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I have python code that takes a bunch of tasks and distributes them to either different threads or different nodes on a cluster. I always end up writing a main script driver.py, that takes two command line arguments: --run-all and --run-task. The first is just a wrapper that iterates through all tasks and then calls driver.py --run-task with each task passed as argument. Example:

== driver.py ==
# Determine the current script
DRIVER = os.path.abspath(__file__)
(opts, args) = parser.parse_args()
if opts.run_all is not None:
  # Run all tasks
   for task in opts.run_all.split(","):
     # Call driver.py again with a specific task
     cmd = "python %s --run-task %s" %(DRIVER, task)
     # Execute on system
elif opts.run_task is not None:
  # Run on an individual task
  # code here for processing a task...

The user would then call:

$ driver.py --run-all task1,task2,task3,task4

And each task would get distributed.

The function distribute_cmd takes a shell executable command and sends in a system-specific way to either a node or a thread. The reason driver.py has to find its own name and call itself is because distribute_cmd needs an executable shell command; it cannot take a function name for example.

This consideration led me to this design, of a driver script having two modes and having to call itself. This has two complications: (1) the script has to find out its own path via __file__ and (2) when making this into a Python package, it's unclear where driver.py should go. It's meant to be an executable scripts, but if I put it in setup.py's scripts=, then I will have to find out where the scripts live (see correct way to find scripts directory from setup.py in Python distutils?). This does not seem to be a good solution.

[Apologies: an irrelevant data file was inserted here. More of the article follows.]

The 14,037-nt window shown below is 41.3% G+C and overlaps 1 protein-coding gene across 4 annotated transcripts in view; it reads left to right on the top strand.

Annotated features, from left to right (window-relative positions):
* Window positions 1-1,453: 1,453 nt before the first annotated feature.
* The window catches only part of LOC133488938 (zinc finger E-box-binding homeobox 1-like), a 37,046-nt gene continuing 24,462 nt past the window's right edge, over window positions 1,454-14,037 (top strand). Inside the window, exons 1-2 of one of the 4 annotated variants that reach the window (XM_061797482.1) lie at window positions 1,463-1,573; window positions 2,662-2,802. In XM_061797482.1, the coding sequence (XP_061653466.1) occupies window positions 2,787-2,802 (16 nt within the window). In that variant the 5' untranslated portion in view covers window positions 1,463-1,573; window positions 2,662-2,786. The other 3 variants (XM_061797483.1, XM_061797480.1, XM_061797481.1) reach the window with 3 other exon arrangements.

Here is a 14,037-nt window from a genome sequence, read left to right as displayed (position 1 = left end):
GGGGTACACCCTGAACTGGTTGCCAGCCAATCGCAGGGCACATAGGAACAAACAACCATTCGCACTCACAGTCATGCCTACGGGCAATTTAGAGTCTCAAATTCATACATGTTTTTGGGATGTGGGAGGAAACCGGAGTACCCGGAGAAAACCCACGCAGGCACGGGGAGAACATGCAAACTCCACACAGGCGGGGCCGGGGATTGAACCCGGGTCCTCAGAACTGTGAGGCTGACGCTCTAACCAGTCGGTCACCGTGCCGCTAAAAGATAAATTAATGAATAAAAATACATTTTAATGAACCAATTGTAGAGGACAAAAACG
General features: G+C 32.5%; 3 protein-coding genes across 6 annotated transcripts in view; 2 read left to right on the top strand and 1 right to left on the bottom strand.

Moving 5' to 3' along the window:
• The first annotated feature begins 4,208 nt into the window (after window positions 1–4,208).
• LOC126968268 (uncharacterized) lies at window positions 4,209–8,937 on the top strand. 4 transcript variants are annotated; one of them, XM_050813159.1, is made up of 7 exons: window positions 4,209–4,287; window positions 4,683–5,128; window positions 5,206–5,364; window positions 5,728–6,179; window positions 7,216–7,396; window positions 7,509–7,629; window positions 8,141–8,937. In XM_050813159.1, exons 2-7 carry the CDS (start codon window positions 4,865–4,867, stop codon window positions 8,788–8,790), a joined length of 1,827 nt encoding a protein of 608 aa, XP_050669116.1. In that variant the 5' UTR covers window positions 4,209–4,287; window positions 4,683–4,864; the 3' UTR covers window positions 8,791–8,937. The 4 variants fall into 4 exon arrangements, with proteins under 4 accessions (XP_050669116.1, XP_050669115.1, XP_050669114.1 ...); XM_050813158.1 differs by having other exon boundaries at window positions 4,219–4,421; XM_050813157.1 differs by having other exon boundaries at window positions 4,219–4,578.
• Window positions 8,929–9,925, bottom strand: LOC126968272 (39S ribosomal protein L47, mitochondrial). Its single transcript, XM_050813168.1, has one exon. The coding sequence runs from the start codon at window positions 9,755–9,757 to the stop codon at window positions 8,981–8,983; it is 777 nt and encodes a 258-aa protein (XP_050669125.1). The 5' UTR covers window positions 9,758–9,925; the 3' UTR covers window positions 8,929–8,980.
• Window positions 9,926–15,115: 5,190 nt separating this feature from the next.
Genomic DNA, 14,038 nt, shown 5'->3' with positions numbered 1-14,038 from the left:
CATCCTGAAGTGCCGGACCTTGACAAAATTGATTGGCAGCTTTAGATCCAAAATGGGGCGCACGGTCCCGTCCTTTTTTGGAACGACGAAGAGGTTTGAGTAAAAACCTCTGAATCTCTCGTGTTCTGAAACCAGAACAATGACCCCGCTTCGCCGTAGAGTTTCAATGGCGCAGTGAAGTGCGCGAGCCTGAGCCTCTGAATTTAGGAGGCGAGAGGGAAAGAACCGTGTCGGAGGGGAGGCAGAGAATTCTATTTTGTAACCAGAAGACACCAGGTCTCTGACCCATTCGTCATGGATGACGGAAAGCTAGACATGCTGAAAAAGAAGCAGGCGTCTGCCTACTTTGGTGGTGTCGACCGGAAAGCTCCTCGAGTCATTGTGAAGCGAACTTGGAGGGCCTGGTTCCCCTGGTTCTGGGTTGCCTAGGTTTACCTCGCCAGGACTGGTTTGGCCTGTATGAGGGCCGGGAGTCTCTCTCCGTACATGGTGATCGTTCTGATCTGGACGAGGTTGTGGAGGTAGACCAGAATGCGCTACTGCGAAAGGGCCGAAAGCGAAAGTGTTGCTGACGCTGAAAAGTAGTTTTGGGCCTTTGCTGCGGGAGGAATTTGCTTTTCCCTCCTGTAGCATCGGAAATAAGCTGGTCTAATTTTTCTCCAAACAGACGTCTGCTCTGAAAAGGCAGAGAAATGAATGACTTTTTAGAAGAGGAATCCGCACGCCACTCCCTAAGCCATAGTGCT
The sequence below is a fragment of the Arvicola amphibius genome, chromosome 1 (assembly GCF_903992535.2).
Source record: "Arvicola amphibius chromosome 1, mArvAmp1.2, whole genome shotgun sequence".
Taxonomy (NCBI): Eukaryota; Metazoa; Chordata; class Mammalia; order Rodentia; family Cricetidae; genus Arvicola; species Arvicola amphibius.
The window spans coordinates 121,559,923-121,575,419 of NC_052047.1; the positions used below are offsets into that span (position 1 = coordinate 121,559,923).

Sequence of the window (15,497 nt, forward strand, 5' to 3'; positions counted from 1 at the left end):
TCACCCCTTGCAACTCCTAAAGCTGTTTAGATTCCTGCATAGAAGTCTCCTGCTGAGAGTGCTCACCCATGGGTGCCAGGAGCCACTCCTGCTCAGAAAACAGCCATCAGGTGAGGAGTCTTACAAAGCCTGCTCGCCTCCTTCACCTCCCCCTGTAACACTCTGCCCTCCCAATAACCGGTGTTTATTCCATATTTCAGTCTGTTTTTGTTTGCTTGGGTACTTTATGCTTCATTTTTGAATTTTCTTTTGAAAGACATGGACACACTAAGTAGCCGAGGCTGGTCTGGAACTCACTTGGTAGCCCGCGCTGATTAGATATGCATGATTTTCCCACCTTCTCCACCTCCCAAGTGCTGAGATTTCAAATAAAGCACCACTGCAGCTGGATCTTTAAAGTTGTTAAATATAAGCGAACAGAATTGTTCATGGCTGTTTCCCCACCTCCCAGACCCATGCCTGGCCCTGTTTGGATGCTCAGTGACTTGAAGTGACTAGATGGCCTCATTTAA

What's an alternative design to this? Keep in mind that the distribution of tasks has to result in an executable command that can be passed as a string to distribute_cmd. thanks.

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1 Answer 1

  • are you looking for is a library that already does exactly what you need, e.g. Fabric or Celery.
  • if you were not using nodes, I would suggest using multiprocessing.
  • this is a slightly similar question to this one

To be able to execute remotely, you either need:

  • ssh access to the box, in that case you can use Fabric to send your commands.
  • a server, SocketServer, tcp server, or anything that will accept connections.
  • an agent, or client, that will wait for data, if you are using a agent, you may as well use a broker for your messages. Celery allows you to do some of the plumbing, one end puts messages on the queue while the other end gets message from the queue. If the message is a command to execute, then the agent can do an os.system() call, or call subprocess.Popen()

celery example:

 import os
 from celery import Celery
 celery = Celery('tasks', broker='amqp://guest@localhost//')
 def run_command(command):
    return os.system(command)

You will then need a worker that binds on the queue and waits for tasks to execute. More info in the documentation.

fabric example:

the code: